French Breakfast Room

from Creative Home
Give your home décor a country-French kick with these decorative painting ideas and cheery colors.
 

Residents and visitors to rural France often find themselves wishing they could bask forever on the sunny hillsides blanketed by saturated blue skies and billowing white clouds. Perhaps that’s why afternoon picnics are so popular in France and why so many rural French dwellers bring the outdoors into their homes. Even Claude Monet bathed his kitchen in blue and his dining room in bright yellow to evoke the atmosphere of his Giverny gardens.

In a nod to the sun-drenched French countryside and to the great Impressionist, this kitchen combines the colors of the sun and sky with earth-tone country-theme touches. A wooden bench forms a sturdy backdrop for pastoral scenes of roosters, hens, and chicks. A matching hutch stores and displays a mix-and-match collection of copper pots, mixing bowls, blue-and-white china, and bottles of wine. And a round breakfast table is inscribed with a reminder en Français to enjoy the good things in life. Translated, it reads, “Sit and enjoy this time together with family and friends we cherish forever.”

All of these furnishings start with pale washes of paint — straw-blond yellow, cornflower blue, and earthy brick red — applied to mimic the look of wood stain. Atop these humble beginnings, decorative painter Peggy Boyd has created plump fowl, expressive sunflowers, and soft wheat motifs. Delicate scrollwork softens the furniture’s heavy lines, and a limited color palette unites the pieces.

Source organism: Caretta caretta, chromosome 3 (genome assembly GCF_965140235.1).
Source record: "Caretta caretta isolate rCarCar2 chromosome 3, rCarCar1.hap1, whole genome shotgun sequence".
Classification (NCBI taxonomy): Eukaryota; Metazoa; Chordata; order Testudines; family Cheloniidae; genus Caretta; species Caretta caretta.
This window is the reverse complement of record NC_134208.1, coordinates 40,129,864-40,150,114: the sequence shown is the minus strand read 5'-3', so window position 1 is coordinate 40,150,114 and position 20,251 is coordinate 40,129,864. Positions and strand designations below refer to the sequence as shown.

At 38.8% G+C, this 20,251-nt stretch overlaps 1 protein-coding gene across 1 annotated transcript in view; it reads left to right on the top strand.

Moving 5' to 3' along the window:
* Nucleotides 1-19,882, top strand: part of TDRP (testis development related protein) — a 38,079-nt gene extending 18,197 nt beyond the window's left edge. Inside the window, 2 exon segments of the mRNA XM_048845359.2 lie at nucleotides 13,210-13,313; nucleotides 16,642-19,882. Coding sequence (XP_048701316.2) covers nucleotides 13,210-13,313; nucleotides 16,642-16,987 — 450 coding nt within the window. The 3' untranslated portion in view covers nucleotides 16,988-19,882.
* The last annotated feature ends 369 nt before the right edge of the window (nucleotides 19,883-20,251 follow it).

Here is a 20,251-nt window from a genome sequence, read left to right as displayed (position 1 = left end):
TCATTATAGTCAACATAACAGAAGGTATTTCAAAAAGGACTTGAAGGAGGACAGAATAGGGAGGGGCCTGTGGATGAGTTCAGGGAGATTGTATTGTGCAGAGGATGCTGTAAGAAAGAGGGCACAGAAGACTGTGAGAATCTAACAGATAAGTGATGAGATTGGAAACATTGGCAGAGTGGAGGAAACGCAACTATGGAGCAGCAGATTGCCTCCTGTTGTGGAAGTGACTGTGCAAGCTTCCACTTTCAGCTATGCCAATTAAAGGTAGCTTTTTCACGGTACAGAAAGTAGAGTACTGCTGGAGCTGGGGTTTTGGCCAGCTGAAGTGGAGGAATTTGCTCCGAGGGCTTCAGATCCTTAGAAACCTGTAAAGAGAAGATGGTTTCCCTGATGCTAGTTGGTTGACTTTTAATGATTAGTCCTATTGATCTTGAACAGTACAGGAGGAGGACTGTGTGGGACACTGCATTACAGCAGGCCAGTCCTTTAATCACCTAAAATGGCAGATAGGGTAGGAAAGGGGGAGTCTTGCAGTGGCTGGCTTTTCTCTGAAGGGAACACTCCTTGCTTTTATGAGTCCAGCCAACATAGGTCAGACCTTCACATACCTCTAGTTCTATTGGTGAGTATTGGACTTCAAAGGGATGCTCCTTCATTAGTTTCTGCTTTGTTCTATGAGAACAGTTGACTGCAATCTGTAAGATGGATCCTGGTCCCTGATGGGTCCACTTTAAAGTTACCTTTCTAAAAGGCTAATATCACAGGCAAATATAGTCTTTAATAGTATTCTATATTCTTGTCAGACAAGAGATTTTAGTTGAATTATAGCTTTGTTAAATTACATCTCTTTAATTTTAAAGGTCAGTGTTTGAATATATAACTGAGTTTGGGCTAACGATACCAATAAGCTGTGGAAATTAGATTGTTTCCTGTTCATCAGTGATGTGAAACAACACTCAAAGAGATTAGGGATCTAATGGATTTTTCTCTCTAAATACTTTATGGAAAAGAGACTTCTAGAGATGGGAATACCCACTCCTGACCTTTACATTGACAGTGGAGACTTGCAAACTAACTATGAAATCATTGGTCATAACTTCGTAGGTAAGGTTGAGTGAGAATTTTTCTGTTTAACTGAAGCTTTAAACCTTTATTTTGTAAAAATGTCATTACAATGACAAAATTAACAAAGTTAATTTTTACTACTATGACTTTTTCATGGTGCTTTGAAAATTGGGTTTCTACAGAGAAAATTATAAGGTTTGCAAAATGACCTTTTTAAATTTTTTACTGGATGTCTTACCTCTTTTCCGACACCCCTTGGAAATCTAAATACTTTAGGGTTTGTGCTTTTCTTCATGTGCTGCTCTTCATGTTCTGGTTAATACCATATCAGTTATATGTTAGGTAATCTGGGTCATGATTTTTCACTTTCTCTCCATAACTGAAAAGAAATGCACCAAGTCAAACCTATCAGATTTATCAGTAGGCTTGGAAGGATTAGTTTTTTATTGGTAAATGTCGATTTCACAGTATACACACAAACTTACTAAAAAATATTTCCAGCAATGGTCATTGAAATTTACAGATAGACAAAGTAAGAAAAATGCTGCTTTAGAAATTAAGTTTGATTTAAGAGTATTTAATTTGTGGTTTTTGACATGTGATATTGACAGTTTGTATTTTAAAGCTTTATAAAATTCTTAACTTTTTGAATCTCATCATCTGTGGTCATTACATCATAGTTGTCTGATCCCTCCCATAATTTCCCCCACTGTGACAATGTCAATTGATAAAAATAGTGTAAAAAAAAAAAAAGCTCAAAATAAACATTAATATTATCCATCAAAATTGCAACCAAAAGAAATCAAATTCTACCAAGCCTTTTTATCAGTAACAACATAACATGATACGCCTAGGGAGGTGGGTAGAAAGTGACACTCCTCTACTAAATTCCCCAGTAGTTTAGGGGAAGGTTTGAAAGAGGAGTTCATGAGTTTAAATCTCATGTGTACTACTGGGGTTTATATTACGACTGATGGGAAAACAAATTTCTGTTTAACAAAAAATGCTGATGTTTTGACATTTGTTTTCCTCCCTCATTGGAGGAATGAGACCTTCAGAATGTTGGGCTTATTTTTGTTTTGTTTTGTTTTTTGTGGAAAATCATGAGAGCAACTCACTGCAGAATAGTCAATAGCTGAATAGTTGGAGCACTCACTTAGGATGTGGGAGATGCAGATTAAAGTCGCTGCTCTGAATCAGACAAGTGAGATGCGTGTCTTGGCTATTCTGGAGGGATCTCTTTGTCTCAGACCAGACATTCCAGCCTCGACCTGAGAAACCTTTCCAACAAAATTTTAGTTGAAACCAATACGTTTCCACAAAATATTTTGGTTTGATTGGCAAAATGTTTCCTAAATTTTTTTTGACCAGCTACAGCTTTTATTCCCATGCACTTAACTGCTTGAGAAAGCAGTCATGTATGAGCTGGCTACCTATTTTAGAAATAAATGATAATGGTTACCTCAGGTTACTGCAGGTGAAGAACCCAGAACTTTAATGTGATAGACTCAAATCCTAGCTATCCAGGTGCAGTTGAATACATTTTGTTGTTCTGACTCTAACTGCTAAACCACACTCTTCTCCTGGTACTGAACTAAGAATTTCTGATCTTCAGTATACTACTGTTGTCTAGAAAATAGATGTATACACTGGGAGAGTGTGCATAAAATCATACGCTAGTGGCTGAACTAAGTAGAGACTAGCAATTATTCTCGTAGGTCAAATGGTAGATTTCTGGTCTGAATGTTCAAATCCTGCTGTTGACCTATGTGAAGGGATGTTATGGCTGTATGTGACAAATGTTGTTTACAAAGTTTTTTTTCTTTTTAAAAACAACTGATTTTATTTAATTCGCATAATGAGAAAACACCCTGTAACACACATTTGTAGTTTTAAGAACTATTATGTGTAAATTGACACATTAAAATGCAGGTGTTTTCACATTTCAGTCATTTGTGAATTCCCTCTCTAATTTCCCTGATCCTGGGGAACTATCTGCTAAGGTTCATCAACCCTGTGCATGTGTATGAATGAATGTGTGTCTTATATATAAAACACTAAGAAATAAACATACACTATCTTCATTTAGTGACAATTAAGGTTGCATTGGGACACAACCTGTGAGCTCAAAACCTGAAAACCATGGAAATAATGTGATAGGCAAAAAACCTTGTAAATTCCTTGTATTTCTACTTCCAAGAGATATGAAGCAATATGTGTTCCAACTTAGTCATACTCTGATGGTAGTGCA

While French country shares elements with American country style — painted furniture, natural colors, print fabrics — it has a certain je ne sais quoi. The rustic is more unpretentious, the accessories more elegant, the flowers wilder, and the patinas more ancient. “It’s just a little fluffier. That’s what I like about it,” Boyd says.



Rough plaster walls and natural-stone floors are other hallmarks of French country living. To create texture on flat walls, Boyd scrubbed them down with a “tea-stain” glaze. Then, she taped off the plywood floor to create squares and treated each one with three glazes until the surface looked like individual stone tiles. A sunflower-theme floorcloth — painted on the back of vinyl floor covering — puts a little cheerful sunshine right underfoot.

To keep the decorative painting “fluffy,” Boyd encourages other painters to “keep it loose.” If you make a mistake, you can always paint a leaf over the area or repaint. “Don’t be afraid — it’s just paint,” she says.

It’s easy to get carried away with French country style, with oodles of scrollwork, bushels of flowers, and layer upon layer of print fabrics. But the most successful rooms try to preserve the feeling of that picnic on a hillside. “Just enough of too much” is Boyd’s philosophy.




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